to save the life of Jesus, without offending his persecutors. One of these shameful expedients was, the delivery of Jesus to the soldiers, to be scourged by them, that thereby the fury of his enemies might be allayed, and their compassion excited. The brutal and inhuman soldiery, who had long been habituated to murder, and inured to blood, with joy execute the barbarous commission. What a spectacle! The sacred, the tender, the precious body of the Redeemer, is galled and torn by their merciless strokes; his blood, which lately bedewed the ground of Gethsemane, now flows in torrents on the pavement of Pilate's hall; “ he is wounded for our transgressions; he is bruised for our iniquities;” that punishment which the Roman laws forbade to be exercised, except upon the vilest slaves, is endured, not merely by a citizen, not merely by a monarch, but by the Eternal Son of God! But surely, however brutal may have been the hearts of the soldiers, they were satisfied with this exercise of barbarity, they could carry no further their bitter cruelty: Ah no! it was not enough for them that the body of the Saviour was thus lacerated, they endeavour also to shake the serenity of his mind. They add, therefore, to these punishments the most keen scoffs and mockings. In the court of Caiaphas the Saviour had been derided as a false prophet; whilst smiting him with the palms of their hands they cried out, “ Prophecy unto us, thou Christ, who is it that smote thee?" In the court of Pilate he is derided as an ambitious madman, grasping at an empty sovereignty. They clothe him with a gorgeous robe, they insultingly place a reed in his hand instead of a sceptre, they form a crown of thorns, which they press upon

his temples already throbbing with anguish; and having


thus equipped him with the ensigns of mock majesty, they jeeringly bow before him, and contemptuously exclaim, Hail, king of the Jews! Angels of mercy, why did ye not fly to his succour! Vengeance of my God, why didst thou slumber!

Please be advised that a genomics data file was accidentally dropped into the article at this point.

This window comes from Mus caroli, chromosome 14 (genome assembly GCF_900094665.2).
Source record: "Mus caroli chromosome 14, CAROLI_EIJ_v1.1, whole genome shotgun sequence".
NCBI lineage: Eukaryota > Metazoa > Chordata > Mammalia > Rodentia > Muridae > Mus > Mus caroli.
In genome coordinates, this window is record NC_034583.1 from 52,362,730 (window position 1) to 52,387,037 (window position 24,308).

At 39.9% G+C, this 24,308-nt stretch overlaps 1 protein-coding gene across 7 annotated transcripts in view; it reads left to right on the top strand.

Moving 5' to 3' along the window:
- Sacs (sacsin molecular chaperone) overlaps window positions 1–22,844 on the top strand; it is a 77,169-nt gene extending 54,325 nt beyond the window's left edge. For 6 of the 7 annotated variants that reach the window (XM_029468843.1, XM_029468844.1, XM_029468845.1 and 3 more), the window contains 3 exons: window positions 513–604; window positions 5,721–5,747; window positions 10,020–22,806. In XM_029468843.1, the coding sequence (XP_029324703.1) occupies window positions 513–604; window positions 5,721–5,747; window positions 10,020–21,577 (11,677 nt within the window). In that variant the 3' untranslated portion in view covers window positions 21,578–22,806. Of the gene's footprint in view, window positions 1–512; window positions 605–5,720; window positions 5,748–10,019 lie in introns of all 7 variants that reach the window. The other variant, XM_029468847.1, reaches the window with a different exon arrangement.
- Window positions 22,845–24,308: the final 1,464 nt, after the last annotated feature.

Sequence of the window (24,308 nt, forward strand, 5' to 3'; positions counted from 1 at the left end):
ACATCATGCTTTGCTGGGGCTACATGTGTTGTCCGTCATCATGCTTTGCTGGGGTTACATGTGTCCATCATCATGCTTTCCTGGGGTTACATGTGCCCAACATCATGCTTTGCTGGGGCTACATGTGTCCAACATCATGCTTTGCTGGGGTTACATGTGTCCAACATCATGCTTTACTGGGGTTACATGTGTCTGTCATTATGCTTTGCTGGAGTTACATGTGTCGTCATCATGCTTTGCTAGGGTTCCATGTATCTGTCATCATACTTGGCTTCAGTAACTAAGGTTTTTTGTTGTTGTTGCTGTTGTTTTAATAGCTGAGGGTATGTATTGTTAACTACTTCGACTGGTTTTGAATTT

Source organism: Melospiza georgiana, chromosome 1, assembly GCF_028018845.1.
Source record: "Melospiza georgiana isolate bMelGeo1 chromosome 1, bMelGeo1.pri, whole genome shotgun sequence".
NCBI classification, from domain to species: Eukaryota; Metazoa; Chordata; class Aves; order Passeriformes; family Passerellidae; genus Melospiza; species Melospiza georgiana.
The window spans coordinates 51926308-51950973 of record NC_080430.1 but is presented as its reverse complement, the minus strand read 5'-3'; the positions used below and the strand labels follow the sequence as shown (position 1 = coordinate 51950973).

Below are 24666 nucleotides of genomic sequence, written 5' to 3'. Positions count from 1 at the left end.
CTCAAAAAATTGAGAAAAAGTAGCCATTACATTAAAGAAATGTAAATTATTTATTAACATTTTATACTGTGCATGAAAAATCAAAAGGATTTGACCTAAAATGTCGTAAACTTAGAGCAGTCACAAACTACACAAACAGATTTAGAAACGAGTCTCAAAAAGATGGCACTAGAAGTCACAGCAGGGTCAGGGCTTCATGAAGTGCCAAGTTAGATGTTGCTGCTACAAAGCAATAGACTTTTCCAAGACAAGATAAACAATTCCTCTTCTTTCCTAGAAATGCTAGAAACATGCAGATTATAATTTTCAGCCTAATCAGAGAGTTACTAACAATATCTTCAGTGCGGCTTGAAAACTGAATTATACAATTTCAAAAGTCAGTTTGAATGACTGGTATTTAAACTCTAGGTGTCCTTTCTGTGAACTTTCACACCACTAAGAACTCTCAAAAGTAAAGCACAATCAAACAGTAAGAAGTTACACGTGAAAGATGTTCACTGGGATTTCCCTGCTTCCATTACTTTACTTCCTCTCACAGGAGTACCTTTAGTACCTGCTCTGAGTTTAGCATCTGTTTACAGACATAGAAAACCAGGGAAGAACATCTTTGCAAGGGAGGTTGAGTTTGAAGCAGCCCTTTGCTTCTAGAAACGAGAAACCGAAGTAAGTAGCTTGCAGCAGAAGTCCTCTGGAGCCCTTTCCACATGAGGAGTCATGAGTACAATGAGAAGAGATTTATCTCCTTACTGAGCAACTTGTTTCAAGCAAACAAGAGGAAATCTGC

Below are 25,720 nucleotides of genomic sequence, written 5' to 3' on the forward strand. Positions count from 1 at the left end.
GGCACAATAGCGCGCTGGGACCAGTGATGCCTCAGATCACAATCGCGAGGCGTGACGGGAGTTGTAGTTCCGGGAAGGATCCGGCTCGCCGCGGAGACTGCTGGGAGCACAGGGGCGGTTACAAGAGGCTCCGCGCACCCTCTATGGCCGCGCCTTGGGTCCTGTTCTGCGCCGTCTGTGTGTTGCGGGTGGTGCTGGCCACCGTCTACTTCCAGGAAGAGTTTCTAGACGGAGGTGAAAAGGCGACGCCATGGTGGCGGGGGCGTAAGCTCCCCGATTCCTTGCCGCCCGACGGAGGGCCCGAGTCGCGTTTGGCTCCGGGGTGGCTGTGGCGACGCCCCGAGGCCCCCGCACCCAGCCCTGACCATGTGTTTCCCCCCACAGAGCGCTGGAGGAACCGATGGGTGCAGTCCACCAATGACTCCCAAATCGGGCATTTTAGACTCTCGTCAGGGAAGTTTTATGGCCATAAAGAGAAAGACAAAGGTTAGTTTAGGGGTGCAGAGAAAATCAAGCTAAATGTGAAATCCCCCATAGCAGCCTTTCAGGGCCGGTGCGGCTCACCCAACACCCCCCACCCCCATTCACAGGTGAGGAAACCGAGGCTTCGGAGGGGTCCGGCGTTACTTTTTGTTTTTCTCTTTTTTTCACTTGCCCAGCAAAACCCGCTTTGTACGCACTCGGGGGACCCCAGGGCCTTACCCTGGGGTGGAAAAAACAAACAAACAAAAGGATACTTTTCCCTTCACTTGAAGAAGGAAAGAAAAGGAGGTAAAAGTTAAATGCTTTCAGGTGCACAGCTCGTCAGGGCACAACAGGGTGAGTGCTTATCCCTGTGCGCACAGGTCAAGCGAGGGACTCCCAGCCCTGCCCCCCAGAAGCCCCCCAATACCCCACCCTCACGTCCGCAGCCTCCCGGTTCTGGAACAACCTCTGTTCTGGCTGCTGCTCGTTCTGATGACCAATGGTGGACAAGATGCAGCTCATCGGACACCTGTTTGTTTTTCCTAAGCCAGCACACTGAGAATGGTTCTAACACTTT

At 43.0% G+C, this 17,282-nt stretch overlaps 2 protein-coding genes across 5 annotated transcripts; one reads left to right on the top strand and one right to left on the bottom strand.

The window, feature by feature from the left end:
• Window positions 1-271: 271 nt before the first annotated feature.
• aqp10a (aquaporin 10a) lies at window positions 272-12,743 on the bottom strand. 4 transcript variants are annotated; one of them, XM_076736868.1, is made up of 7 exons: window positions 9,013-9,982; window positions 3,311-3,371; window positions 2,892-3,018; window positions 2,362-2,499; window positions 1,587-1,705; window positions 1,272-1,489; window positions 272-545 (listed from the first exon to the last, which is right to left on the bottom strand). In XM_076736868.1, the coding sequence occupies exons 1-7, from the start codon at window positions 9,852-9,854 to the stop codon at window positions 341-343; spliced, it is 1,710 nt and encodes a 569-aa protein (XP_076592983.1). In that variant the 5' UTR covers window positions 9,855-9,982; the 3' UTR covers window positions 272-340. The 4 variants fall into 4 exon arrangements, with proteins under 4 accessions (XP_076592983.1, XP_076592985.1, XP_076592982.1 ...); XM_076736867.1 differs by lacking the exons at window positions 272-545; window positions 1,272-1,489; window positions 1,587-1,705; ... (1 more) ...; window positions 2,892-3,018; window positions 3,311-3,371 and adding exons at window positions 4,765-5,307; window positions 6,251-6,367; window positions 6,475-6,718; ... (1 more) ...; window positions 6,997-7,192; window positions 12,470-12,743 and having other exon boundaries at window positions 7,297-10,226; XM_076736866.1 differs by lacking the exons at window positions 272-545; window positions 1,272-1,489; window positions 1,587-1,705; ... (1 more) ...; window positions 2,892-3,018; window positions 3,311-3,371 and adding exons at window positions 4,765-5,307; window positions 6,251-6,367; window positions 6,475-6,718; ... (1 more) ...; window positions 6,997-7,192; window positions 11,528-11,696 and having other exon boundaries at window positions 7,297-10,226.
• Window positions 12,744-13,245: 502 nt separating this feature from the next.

When the Saviour had submitted to all these griefs, Pilate again brought him before the Jews, hoping that they would be satisfied with the pains already inflicted upon him, and says unto them, “ Behold the man!See what I have caused to be done to him; behold him covered with reproaches, and with wounds, is he not sufficiently miserable? You thirsted for his blood, has not enough of it been shed to satisfy you?'

But this spectacle, instead of satiating, only enkindled more furiously the revenge of these barbarians, and they cry out with more violence, “ Away with him, away with him! Crucify him, crucify him!” Then Pilate, the timid and criminal Pilate, fearing any longer to oppose their will, yields to their importunity; sacrifices to a worldly policy one whom he had uniformly acknowledged to be innocent; pronounces the sentence, “Let him be crucified,” and delivers him into the hands of his enemies to be led to execution.

Rejoicing at this permission fully to glut their fury upon him, they immediately prepare for his crucifixion. The place of punishment was without the city, and the condemned person was obliged by the Roman law to carry thither the instrument of death. Behold then the Saviour of mankind bearing his cross on his own shoulders, yet smarting from the scourge. Behold the true Isaac bearing to the sacred mount, the wood on which he is to be offered as a sacrifice to God. He is surrounded by the priests, the rulers of the synagogue, the pharisees, who

pour forth upon him their invectives and curses. He who was worshipped by angels, who was adored by Moses and Elias upon Tabor; he, the Holy of Holies, is placed between two robbers, as though he were the leader of them. In this manner he departs from Jerusalem; but overcome by the severities that had already been inflicted upon him, his strength exhausted by labour and want of rest, he sinks under the weight of his cross. But though he thus feels the innocent infirmities of our nature, he mur, murs not, he repines not; no impatient word escapes from his lips; no tears for his sad destiny appear in those

eyes which had so often wept at the miseries of others. “ He goes as a lamb to the slaughter, and as a sheep before her shearers is dumb, so he opened not his mouth.” His enemies, seeing that his strength was almost entirely exhausted, released him from the burden of the cross, and placed it on the shoulders of one Simon, a Cyrenian, whom they met returning from the fields. This conduct, however seemingly humane, was only the result of impatient rage and refined malice. Their fury was so great, that they could not bear delay, and they were fearful that he would expire before they arrived at the place of execution, and that they would thus lose a the horrid pleasure of inflicting upon him those tortures which they had prepared for him. Daughters of Jerusalem! well might ye weep at such complicated wo! He had scattered his blessings on your ungrateful city; he had restored to your arms your husbands, your children, your friends, when consuming by sickness,.or seized by death: you could not in return rescue him from that death to which he